“If we could read the secret history of our enemies, we should find in each person’s life, sorrow and suffering enough to disarm all hostility”. (Longfellow)
“Still, there are some things a big company can do that a small band of programmers could never hope to accomplish. This was best shown to me this week by reader Brian P. McLean, who points out that according to his Microsoft Outlook 97 scheduling/datebook application, Thanksgiving falls this year on Wednesday, November 26. (“Thanksgiving has always fallen on Thursday before. Wednesday may be an improvement. I don’t know.” (Robert X. Cringely, from his “I, Cringely” column (November 7, 1997) [I borrowed a Windows NT PC to check this – it’s true. -ed.])
Writer Arthur C. Clarke was participating in a panel discussion via the Internet as a part of Cyberfest ’97. This was held at the University of Illinois at Urbana, the “birthplace” of HAL 9000, the intelligent, self-aware computer in his novel 2001:A Space Odyssey.
At the conference, which included a competition to write HAL’s first words, Clarke offered his preference for HAL’s first spoken sentence.
“Good morning doctors. I have taken the liberty of removing Windows 95 from my hard drive.”
“Man is an exception, whatever else he is. If it is not true that a divine being fell, then we can only say that one of the animals went entirely off its head.” (G.K. Chesterton)
“The moral person contemplates evil, the evil person commits it. And a person without a sense of humor can’t distinguish between the two…. I know a lot of people who live in Marin County and contemplate spirituality and never get out of the hot tub.” (Larry Harvey, instigator of Burning Man, defending the event’s 1996 “HellCo” theme)
“The administration continues to coddle China, despite its continuing crackdown on democratic reform, its brutal subjugation of Tibet, its irresponsible export of nuclear and missile technology, its support for the homicidal Khmer Rouge in Cambodia, and its abusive trade practices. Such forbearance on our part might have made sense during the Cold War when China was the counterweight to Soviet power. It makes no sense to play the China card now when our opponents have thrown in their hand… We have every right to condition our foreign aid and debt-relief policies on demonstrable progress toward democracy and market reforms, and in extreme cases, such as that of China, we should condition favorable trade terms on political liberalization and responsible international conduct.” (Governor Bill Clinton in a campaign speech at George Washington University, December 17, 1991. [Submitter notes: Chinese President Jiang Zemin is currently visiting the US for a friendly summit.]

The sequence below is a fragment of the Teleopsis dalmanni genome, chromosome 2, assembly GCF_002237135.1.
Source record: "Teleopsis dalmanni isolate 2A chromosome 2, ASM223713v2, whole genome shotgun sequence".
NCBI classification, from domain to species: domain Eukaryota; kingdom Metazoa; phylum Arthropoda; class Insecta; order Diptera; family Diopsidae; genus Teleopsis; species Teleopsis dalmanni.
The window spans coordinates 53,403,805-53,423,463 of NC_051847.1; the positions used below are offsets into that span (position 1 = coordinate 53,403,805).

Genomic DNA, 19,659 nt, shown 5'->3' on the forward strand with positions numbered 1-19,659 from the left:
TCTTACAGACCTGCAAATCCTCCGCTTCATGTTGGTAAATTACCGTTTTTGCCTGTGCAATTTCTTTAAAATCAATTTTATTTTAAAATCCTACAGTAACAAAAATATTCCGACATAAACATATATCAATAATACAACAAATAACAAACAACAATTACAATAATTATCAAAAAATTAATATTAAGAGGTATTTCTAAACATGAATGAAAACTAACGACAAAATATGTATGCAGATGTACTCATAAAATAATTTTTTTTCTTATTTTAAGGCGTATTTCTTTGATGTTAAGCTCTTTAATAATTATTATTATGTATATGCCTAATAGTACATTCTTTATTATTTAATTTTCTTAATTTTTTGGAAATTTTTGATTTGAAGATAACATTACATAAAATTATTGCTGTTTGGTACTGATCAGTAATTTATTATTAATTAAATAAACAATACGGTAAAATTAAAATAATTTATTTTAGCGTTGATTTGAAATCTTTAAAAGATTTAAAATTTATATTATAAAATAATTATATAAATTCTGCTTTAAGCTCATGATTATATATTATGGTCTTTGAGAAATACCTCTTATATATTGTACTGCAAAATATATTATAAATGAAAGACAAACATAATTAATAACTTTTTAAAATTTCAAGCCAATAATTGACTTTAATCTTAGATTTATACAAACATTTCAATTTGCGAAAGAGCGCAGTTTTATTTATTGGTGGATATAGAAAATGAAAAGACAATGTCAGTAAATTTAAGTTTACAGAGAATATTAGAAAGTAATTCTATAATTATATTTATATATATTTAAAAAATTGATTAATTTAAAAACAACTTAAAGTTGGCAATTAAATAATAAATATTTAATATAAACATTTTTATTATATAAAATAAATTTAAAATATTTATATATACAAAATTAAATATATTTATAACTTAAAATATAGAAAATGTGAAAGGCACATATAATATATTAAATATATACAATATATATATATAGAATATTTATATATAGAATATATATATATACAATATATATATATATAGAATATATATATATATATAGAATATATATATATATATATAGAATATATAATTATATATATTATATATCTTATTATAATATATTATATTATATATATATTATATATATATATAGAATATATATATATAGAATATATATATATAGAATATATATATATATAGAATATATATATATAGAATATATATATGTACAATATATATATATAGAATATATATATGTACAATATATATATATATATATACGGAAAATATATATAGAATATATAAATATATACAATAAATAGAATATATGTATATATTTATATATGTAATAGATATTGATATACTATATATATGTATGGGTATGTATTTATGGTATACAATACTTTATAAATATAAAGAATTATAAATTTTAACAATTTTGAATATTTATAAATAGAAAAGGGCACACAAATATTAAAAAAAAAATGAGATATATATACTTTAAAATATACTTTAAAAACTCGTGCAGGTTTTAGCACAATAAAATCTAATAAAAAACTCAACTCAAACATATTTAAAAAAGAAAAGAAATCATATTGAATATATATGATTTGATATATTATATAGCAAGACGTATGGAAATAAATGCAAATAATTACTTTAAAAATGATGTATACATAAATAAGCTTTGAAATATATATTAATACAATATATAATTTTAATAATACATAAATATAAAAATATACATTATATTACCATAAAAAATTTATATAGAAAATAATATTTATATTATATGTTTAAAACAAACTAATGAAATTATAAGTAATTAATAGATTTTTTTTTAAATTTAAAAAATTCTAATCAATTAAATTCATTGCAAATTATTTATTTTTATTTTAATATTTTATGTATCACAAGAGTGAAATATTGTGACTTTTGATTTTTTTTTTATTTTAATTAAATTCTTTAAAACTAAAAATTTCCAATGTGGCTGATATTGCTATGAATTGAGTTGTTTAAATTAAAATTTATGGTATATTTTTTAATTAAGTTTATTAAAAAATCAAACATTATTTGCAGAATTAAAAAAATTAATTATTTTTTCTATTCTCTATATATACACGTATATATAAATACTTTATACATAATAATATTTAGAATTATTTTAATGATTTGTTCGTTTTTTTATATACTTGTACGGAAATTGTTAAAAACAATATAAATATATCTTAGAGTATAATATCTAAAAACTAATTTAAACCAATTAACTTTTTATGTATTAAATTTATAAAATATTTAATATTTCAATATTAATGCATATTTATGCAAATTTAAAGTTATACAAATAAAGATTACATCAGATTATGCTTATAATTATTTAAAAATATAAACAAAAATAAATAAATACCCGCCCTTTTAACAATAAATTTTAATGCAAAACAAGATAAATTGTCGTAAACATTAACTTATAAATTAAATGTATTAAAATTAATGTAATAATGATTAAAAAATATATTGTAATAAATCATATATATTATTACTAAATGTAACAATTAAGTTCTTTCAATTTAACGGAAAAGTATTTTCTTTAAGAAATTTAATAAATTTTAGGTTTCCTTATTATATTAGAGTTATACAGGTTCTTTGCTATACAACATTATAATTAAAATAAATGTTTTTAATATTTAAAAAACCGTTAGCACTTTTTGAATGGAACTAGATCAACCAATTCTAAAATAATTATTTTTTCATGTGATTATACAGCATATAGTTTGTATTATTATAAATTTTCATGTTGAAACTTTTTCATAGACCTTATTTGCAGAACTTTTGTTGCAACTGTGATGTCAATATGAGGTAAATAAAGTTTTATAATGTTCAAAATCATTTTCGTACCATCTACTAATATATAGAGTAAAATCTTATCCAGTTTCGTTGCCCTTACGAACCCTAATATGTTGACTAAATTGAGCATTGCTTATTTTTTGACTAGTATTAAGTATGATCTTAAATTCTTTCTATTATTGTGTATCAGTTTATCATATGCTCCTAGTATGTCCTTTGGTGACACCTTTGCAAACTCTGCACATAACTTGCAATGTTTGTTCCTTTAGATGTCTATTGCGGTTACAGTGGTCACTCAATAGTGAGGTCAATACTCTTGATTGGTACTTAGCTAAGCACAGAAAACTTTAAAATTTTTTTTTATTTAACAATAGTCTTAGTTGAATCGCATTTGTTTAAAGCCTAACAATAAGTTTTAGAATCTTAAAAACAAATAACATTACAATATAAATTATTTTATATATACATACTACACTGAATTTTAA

“It is inhumane, in my opinion, to force people who have a genuine medical need for coffee to wait in line behind people who apparently view it as some kind of recreational activity.” (Dave Barry, humour columnist, Miami Herald)
“Access to power must be confined to those who are not in love with it.” (Plato)
“Some people think that you can add a graphics card to a PC and get the power of a Silicon Graphics workstation,” said Edward R. McCracken, chairman and CEO of the Mountain View, California-based computer systems manufacturer. “You can strap a rocket onto a basset hound, and you still have a dog with a rocket on its back.” And, going to an automotive metaphor, he added, “You can put a roof rack on a Pinto and it’s not a Range Rover.” (from the April 1997 Issue of _Automotive Manufacturing & Production_, in an article about a new workstation)
“It is difficult to get the news from poems yet men die miserably every day for lack of what is found there.” (William Carlos Williams)